WEDISH PEA SOUP, or ärtsoppa, first came to my attention a year ago, when I was hunting up a dish to pair with Let the Right One In for my Halloween dinner-and-a-movie series. I ended up going with Swedish meatballs, both because they’re delicious and because they gave me an excuse to make a vampire meatball. A week or two ago, having implemented austerity measures, I scanned the dried beans selection in what I like to call the Disappointment Aisle of my local Stop & Shop. I saw something that at least had novelty on its side: yellow split peas.
What does one make with yellow split peas? Ärtsoppa, it turns out. A cursory search of Wikipedia and Google Images reveals that Swedish pea soup is generally greenish-yellow, that it is traditionally eaten on Thursday, that it includes a lot of pig products (like smoked ham hocks, see below), and that Swedes are uniformly fond of it. Here’s what one website has to say about it:
Ärtsoppa “used to be eaten on a Thursday, because this used to be the day servants took off and the soup was easy to prepare. Peas also used to be connected to the legend of Thor and Thursday is named after him. Others believe that the tradition originates from the pre-Reformation days because it was the ideal food to eat before fasting commenced on the Friday. Indeed, the Swedish Army still serves its troops with pea soup every Thursday. The soup was mentioned in historical records as far back as 1577, when the imprisoned King Erik XIV was said to have died from eating a poisoned bowl of pea soup. . . . It is usually served with a little mustard on the side and is then followed by thin pancakes called Pannkakor and a sweet, hot liquor called Punsch.”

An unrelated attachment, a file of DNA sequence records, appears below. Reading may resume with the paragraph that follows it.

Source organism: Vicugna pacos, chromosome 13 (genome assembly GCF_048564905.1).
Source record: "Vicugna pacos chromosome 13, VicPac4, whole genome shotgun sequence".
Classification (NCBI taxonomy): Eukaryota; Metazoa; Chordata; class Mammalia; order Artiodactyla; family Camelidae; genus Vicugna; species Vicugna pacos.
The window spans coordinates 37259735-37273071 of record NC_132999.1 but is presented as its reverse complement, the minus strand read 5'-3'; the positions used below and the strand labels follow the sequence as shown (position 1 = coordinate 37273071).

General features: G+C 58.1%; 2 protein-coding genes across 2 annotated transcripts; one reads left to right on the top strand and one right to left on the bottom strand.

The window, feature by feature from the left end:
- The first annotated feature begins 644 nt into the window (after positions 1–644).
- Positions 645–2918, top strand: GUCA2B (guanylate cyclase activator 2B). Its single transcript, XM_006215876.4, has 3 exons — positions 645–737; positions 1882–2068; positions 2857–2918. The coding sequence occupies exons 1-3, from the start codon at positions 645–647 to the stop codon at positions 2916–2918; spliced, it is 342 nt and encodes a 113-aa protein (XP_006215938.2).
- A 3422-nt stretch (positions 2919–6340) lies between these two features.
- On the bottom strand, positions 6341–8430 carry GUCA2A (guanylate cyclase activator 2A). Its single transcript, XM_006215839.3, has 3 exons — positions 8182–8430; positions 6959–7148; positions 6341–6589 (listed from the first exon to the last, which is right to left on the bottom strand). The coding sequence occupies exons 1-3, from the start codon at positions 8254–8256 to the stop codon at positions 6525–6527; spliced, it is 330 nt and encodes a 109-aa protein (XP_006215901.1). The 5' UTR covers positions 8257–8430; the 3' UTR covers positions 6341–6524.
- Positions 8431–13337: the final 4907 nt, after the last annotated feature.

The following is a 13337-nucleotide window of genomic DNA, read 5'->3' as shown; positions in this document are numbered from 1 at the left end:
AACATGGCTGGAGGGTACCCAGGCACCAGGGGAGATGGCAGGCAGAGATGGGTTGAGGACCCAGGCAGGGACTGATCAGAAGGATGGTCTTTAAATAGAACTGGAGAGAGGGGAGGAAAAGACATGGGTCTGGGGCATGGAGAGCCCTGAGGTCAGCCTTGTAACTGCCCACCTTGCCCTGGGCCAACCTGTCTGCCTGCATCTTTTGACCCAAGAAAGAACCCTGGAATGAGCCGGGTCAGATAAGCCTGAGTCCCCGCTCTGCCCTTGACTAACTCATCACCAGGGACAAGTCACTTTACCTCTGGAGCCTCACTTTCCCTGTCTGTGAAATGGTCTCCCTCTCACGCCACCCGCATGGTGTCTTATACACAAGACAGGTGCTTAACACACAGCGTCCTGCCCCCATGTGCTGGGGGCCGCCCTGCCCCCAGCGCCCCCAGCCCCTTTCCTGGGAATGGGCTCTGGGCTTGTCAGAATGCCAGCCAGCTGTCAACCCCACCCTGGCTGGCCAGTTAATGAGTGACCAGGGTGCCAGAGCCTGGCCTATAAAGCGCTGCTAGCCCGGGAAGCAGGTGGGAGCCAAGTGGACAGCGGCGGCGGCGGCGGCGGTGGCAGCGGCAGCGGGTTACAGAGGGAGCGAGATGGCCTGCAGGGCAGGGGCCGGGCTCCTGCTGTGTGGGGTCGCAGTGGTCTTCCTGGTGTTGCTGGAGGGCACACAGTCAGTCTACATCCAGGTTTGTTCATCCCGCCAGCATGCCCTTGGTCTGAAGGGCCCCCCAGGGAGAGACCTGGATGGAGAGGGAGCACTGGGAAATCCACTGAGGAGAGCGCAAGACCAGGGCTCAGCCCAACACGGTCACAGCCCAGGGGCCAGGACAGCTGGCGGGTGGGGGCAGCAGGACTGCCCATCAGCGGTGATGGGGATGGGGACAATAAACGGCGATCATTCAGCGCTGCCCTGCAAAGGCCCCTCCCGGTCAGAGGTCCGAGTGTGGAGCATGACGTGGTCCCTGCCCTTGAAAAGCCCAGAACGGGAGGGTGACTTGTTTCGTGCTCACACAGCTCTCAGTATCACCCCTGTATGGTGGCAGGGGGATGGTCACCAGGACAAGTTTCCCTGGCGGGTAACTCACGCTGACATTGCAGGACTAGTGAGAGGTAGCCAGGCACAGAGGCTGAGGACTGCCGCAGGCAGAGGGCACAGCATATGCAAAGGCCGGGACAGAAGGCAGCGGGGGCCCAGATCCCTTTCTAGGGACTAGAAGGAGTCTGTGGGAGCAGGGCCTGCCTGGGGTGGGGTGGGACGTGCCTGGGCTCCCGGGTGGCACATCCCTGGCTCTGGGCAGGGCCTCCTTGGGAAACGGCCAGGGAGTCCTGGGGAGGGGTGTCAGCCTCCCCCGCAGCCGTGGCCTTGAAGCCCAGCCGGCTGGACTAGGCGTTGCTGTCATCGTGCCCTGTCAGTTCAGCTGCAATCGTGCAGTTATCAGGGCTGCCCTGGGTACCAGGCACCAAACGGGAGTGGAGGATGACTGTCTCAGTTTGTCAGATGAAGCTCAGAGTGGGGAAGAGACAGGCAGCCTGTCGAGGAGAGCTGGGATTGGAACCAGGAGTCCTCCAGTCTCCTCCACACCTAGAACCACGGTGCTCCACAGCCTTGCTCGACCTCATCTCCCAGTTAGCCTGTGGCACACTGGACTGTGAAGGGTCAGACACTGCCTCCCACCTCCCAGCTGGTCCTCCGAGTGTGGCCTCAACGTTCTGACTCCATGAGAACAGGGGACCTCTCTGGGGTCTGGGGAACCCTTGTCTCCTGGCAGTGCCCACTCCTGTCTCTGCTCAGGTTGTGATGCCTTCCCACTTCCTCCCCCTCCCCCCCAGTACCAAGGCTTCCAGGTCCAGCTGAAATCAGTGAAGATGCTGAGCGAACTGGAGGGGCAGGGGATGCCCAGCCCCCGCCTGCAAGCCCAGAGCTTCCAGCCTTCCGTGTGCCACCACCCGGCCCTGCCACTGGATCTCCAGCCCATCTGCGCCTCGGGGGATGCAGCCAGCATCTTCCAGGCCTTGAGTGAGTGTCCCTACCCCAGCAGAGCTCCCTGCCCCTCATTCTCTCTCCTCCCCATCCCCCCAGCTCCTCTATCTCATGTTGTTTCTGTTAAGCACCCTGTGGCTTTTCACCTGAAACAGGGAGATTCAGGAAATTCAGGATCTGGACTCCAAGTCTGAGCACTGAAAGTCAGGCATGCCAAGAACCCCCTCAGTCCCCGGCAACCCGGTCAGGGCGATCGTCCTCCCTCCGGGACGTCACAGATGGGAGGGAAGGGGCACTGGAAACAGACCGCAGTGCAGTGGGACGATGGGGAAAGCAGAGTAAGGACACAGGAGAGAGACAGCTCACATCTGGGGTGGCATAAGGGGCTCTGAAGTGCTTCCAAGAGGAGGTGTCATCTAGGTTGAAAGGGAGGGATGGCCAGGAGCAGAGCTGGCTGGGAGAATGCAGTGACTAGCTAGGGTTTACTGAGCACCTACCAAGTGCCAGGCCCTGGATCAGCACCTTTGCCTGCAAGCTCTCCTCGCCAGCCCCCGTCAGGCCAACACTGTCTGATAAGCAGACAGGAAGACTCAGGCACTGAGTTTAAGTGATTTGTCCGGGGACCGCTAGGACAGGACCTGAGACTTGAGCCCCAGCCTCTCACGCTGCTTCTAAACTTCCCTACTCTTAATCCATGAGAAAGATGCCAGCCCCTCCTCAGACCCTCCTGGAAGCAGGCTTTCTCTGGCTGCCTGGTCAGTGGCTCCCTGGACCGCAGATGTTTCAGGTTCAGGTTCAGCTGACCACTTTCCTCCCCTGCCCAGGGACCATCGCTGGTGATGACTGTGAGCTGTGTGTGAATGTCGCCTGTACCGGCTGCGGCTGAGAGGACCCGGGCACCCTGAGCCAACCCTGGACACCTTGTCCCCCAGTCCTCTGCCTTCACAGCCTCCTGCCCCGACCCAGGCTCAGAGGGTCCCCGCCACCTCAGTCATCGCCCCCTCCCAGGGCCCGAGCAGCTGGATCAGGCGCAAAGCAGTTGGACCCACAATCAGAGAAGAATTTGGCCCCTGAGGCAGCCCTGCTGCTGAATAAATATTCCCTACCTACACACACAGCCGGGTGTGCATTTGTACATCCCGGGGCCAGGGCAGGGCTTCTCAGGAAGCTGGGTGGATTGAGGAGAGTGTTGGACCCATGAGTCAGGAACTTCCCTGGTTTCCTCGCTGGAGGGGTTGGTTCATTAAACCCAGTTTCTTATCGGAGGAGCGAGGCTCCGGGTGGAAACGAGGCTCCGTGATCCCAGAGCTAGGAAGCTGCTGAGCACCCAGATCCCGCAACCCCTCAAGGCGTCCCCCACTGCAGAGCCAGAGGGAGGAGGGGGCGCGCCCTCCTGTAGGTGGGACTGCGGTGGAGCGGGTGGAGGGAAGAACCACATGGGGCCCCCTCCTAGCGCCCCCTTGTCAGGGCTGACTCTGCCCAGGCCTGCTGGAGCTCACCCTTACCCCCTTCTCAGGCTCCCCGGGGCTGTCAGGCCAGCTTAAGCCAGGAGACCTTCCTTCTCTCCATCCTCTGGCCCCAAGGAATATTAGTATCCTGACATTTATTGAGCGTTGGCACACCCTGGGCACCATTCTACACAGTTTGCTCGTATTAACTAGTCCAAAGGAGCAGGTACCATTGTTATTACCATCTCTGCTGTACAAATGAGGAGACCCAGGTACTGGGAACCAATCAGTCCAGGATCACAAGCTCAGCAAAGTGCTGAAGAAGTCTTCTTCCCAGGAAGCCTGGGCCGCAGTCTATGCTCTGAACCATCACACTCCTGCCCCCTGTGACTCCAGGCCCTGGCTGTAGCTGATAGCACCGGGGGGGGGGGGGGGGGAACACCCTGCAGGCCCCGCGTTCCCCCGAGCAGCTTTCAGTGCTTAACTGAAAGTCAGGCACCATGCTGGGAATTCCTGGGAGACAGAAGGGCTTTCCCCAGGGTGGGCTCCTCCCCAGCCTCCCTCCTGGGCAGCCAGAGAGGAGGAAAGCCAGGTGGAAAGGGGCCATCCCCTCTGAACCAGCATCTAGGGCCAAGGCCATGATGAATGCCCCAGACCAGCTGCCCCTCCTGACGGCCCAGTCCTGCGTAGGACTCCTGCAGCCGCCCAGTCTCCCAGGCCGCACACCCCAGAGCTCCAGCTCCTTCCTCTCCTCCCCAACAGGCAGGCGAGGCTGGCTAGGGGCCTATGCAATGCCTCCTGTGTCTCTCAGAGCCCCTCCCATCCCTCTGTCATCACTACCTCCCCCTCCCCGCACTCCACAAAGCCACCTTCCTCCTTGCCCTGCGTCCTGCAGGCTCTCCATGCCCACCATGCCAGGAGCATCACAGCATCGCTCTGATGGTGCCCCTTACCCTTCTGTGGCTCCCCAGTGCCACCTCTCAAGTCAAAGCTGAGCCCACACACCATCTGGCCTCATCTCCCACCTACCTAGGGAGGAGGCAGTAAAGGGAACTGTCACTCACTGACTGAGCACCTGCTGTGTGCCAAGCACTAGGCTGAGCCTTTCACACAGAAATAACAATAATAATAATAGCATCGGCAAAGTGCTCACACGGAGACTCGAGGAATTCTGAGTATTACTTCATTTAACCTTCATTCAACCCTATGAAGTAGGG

I chose this recipe for its simplicity, but I don’t think it was submitted by an authentic Swede. The giveaway is that reference to “Swedish punch.” Punsch is not the same thing as punch, though it seems there may be some etymological connections. In any case, this soup is a welcome remedy for the fast-approaching Winter Madness: meaty, delicious, and the same cheerful life-is-worth-living yellow of my old kitchen (Behr 310B-7 Saffron Thread, FYI).
It is after you skim it, anyway. The pork hocks generate some pretty gruesome jacuzzi mung.
Beneath that, a huge pot of chunky, pig-flavored sunshine. It’s like a HappyLite you can eat.